Back the abyss with the old nightmare - this is an excellent creature! There are a few odd typos/ grammatical issues (Once the ghostly horse _has_ appeared, things are more difficult. ) but it is a strong piece as usual!
Voted Cheka Man
March 13, 2009, 17:01
0xp
Really good, a ghost that is not nesscessarly evil. (btw, I'm back from Spain at last after 6 days.) 5/5
Voted Maggot
March 13, 2009, 20:41
0xp
We should all do undead, demonic or just plain weird versions of live-stock, ranging from horses to chickens. That would be fun.
Voted Fallen Angel
July 11, 2009, 10:12
Only voted
Murometz
February 19, 2011, 22:45
0xp

Bump. Plus what Maggot said.

PoisonAlchemist
July 27, 2011, 14:26
0xp

I think the greatest flaw in the submission can be seen in the plot hooks, only the first one really is a plot hook and it does not involve the horses specifically. The second one is only a choice, which once made either eliminates the horse from the equation or makes the getaway too easy. The village mascot idea is neat, but it is a complication and not an actual plot. The characters would need a reason to remove the protection of the horse from this field. 

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       By: hopfrog16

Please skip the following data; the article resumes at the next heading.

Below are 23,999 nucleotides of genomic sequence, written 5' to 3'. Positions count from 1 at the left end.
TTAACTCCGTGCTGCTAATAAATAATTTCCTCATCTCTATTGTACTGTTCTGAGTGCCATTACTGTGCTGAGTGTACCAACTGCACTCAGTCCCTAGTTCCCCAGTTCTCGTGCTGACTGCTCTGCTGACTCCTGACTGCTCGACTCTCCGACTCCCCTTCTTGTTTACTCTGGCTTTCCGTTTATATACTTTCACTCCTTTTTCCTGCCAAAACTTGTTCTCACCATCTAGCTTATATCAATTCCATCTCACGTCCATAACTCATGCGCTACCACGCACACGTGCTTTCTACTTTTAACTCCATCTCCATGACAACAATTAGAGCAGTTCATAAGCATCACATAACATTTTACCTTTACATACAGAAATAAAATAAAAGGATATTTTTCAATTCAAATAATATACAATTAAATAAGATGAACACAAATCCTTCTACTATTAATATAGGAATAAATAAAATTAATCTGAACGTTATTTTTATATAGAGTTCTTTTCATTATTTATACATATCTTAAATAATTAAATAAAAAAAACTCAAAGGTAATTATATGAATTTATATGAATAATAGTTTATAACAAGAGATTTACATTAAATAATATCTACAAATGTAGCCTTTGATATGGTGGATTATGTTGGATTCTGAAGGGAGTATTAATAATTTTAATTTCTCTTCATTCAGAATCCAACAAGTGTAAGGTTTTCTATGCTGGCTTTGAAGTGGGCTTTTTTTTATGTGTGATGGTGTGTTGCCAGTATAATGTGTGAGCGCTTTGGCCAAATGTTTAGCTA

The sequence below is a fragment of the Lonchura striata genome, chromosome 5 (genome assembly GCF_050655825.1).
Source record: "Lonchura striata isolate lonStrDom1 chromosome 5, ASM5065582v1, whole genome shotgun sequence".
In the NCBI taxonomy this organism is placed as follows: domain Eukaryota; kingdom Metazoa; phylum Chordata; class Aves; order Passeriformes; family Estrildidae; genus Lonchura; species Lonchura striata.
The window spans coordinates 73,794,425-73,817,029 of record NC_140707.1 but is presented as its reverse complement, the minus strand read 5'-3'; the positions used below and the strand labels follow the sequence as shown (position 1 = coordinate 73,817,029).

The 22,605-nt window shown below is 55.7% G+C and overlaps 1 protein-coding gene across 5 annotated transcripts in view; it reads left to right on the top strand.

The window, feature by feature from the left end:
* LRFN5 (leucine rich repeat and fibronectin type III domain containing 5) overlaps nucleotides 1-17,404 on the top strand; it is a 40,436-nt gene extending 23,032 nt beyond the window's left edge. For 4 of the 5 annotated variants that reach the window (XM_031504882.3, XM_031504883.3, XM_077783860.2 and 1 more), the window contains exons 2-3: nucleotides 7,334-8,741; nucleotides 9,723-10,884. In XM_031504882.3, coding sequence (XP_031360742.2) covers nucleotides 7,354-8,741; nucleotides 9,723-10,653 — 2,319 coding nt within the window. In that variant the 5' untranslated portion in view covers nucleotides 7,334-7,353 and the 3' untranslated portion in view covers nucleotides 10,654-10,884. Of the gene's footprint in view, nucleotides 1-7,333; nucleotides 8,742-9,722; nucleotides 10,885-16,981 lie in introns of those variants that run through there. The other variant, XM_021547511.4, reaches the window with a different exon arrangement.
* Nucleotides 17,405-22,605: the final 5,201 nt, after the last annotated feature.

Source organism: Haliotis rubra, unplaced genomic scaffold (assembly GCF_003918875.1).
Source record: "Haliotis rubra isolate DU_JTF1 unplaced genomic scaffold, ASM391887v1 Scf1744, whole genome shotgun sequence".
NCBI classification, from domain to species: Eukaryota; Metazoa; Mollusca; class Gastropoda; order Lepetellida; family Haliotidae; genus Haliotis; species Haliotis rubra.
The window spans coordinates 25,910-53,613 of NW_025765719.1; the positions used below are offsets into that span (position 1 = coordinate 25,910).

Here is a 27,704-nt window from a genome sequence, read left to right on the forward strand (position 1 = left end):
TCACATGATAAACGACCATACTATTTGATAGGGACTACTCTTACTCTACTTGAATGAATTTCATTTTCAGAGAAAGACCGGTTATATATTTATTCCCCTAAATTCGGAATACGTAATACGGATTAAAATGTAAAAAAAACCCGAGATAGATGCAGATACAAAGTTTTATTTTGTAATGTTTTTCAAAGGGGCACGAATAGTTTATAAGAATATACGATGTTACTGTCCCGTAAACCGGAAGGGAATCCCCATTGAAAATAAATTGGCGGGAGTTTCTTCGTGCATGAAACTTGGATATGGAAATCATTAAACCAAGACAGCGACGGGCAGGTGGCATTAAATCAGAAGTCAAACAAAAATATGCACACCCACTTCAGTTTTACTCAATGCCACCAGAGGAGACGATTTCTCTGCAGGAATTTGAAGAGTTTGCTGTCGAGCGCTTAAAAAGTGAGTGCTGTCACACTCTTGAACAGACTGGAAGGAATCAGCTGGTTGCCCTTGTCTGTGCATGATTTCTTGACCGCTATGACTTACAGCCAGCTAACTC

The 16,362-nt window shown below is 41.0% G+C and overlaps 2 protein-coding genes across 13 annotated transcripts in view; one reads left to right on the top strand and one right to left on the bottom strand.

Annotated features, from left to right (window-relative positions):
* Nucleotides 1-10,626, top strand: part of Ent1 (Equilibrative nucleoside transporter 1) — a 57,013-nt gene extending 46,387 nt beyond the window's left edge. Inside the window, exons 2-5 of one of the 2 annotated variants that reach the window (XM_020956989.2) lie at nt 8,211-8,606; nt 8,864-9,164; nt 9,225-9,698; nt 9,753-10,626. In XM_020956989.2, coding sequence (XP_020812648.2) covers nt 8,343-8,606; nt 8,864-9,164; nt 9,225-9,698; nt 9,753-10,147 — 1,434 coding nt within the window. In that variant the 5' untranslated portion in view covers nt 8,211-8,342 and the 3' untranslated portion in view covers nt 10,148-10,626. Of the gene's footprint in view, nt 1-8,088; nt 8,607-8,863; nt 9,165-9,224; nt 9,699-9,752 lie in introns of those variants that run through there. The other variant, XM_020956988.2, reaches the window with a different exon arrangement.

One thing you must realise is that there is no such thing as pure iron/steel these days. Iron/steel isn't nearly as strong now as it was in medieval times. However, with that said, iron in early medieval times was so soft you could hack right through a helm with a sword and leave a nice lil mark on the skull (depending on the grade of iron used on the sword and the helm, ofcaurse). After many hundreds of years of fine tuning, however, the only use the sword had was to puncture the plate. That was very difficult, however, since the grade of steel was so hard... only blunt instruments and weighted axes had any use against plate armor in later medieval times. Makes me wonder why rapiers were so popular then and why less people wore plate (Other than it's obsene costs... a nice suit of armor would cost as much as a nice lexus does now... and a kings suit would be as much as a rols royce).

Ideas  ( System ) | June 9, 2003 | View | UpVote 0xp